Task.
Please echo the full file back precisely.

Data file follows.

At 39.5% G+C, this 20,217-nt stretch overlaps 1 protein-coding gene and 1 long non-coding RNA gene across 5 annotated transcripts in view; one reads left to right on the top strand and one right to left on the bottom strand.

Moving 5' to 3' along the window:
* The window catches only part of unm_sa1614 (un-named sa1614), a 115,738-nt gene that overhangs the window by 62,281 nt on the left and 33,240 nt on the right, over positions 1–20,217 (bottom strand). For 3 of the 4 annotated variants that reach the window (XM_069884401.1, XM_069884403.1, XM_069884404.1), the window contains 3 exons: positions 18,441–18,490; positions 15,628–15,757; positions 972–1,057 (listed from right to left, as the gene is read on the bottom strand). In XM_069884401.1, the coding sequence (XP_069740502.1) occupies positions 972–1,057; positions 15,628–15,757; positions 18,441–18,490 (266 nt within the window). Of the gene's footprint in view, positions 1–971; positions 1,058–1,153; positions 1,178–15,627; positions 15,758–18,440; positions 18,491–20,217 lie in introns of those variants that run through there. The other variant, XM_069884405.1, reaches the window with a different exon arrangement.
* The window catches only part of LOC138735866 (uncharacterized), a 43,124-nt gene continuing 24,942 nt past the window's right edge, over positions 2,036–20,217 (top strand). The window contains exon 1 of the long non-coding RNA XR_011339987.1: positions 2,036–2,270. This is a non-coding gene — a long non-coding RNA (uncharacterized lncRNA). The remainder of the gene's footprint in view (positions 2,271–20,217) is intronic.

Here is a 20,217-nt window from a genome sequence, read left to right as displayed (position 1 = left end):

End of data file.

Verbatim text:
At 39.5% G+C, this 20,217-nt stretch overlaps 1 protein-coding gene and 1 long non-coding RNA gene across 5 annotated transcripts in view; one reads left to right on the top strand and one right to left on the bottom strand.

Moving 5' to 3' along the window:
* The window catches only part of unm_sa1614 (un-named sa1614), a 115,738-nt gene that overhangs the window by 62,281 nt on the left and 33,240 nt on the right, over positions 1–20,217 (bottom strand). For 3 of the 4 annotated variants that reach the window (XM_069884401.1, XM_069884403.1, XM_069884404.1), the window contains 3 exons: positions 18,441–18,490; positions 15,628–15,757; positions 972–1,057 (listed from right to left, as the gene is read on the bottom strand). In XM_069884401.1, the coding sequence (XP_069740502.1) occupies positions 972–1,057; positions 15,628–15,757; positions 18,441–18,490 (266 nt within the window). Of the gene's footprint in view, positions 1–971; positions 1,058–1,153; positions 1,178–15,627; positions 15,758–18,440; positions 18,491–20,217 lie in introns of those variants that run through there. The other variant, XM_069884405.1, reaches the window with a different exon arrangement.
* The window catches only part of LOC138735866 (uncharacterized), a 43,124-nt gene continuing 24,942 nt past the window's right edge, over positions 2,036–20,217 (top strand). The window contains exon 1 of the long non-coding RNA XR_011339987.1: positions 2,036–2,270. This is a non-coding gene — a long non-coding RNA (uncharacterized lncRNA). The remainder of the gene's footprint in view (positions 2,271–20,217) is intronic.

Here is a 20,217-nt window from a genome sequence, read left to right as displayed (position 1 = left end):